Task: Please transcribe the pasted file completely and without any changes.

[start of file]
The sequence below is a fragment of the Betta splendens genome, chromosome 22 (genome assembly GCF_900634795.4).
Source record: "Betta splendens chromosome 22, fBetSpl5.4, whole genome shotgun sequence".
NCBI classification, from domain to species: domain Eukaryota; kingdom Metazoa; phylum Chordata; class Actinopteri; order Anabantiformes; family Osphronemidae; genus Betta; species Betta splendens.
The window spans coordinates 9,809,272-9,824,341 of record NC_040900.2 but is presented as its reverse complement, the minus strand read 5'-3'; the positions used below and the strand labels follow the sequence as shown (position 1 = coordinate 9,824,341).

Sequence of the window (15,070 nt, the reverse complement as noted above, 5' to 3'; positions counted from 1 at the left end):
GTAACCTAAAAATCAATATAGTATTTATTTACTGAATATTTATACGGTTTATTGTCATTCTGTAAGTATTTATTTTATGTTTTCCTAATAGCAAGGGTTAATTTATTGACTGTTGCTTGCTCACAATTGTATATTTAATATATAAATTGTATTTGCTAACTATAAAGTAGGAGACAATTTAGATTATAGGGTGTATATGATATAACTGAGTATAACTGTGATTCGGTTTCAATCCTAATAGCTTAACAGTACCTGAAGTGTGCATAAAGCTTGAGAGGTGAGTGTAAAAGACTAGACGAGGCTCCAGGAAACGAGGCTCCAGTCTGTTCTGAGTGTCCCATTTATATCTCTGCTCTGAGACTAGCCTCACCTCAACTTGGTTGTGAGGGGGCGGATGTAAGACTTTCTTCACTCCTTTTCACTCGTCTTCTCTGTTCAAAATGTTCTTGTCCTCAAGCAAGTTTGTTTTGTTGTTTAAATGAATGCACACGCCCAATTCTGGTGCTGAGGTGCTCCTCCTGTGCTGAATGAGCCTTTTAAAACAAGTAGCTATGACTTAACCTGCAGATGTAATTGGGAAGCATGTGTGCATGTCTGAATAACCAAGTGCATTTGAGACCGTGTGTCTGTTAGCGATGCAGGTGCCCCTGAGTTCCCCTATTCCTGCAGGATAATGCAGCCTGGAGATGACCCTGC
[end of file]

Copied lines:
The sequence below is a fragment of the Betta splendens genome, chromosome 22 (genome assembly GCF_900634795.4).
Source record: "Betta splendens chromosome 22, fBetSpl5.4, whole genome shotgun sequence".
NCBI classification, from domain to species: domain Eukaryota; kingdom Metazoa; phylum Chordata; class Actinopteri; order Anabantiformes; family Osphronemidae; genus Betta; species Betta splendens.
The window spans coordinates 9,809,272-9,824,341 of record NC_040900.2 but is presented as its reverse complement, the minus strand read 5'-3'; the positions used below and the strand labels follow the sequence as shown (position 1 = coordinate 9,824,341).

Sequence of the window (15,070 nt, the reverse complement as noted above, 5' to 3'; positions counted from 1 at the left end):
GTAACCTAAAAATCAATATAGTATTTATTTACTGAATATTTATACGGTTTATTGTCATTCTGTAAGTATTTATTTTATGTTTTCCTAATAGCAAGGGTTAATTTATTGACTGTTGCTTGCTCACAATTGTATATTTAATATATAAATTGTATTTGCTAACTATAAAGTAGGAGACAATTTAGATTATAGGGTGTATATGATATAACTGAGTATAACTGTGATTCGGTTTCAATCCTAATAGCTTAACAGTACCTGAAGTGTGCATAAAGCTTGAGAGGTGAGTGTAAAAGACTAGACGAGGCTCCAGGAAACGAGGCTCCAGTCTGTTCTGAGTGTCCCATTTATATCTCTGCTCTGAGACTAGCCTCACCTCAACTTGGTTGTGAGGGGGCGGATGTAAGACTTTCTTCACTCCTTTTCACTCGTCTTCTCTGTTCAAAATGTTCTTGTCCTCAAGCAAGTTTGTTTTGTTGTTTAAATGAATGCACACGCCCAATTCTGGTGCTGAGGTGCTCCTCCTGTGCTGAATGAGCCTTTTAAAACAAGTAGCTATGACTTAACCTGCAGATGTAATTGGGAAGCATGTGTGCATGTCTGAATAACCAAGTGCATTTGAGACCGTGTGTCTGTTAGCGATGCAGGTGCCCCTGAGTTCCCCTATTCCTGCAGGATAATGCAGCCTGGAGATGACCCTGC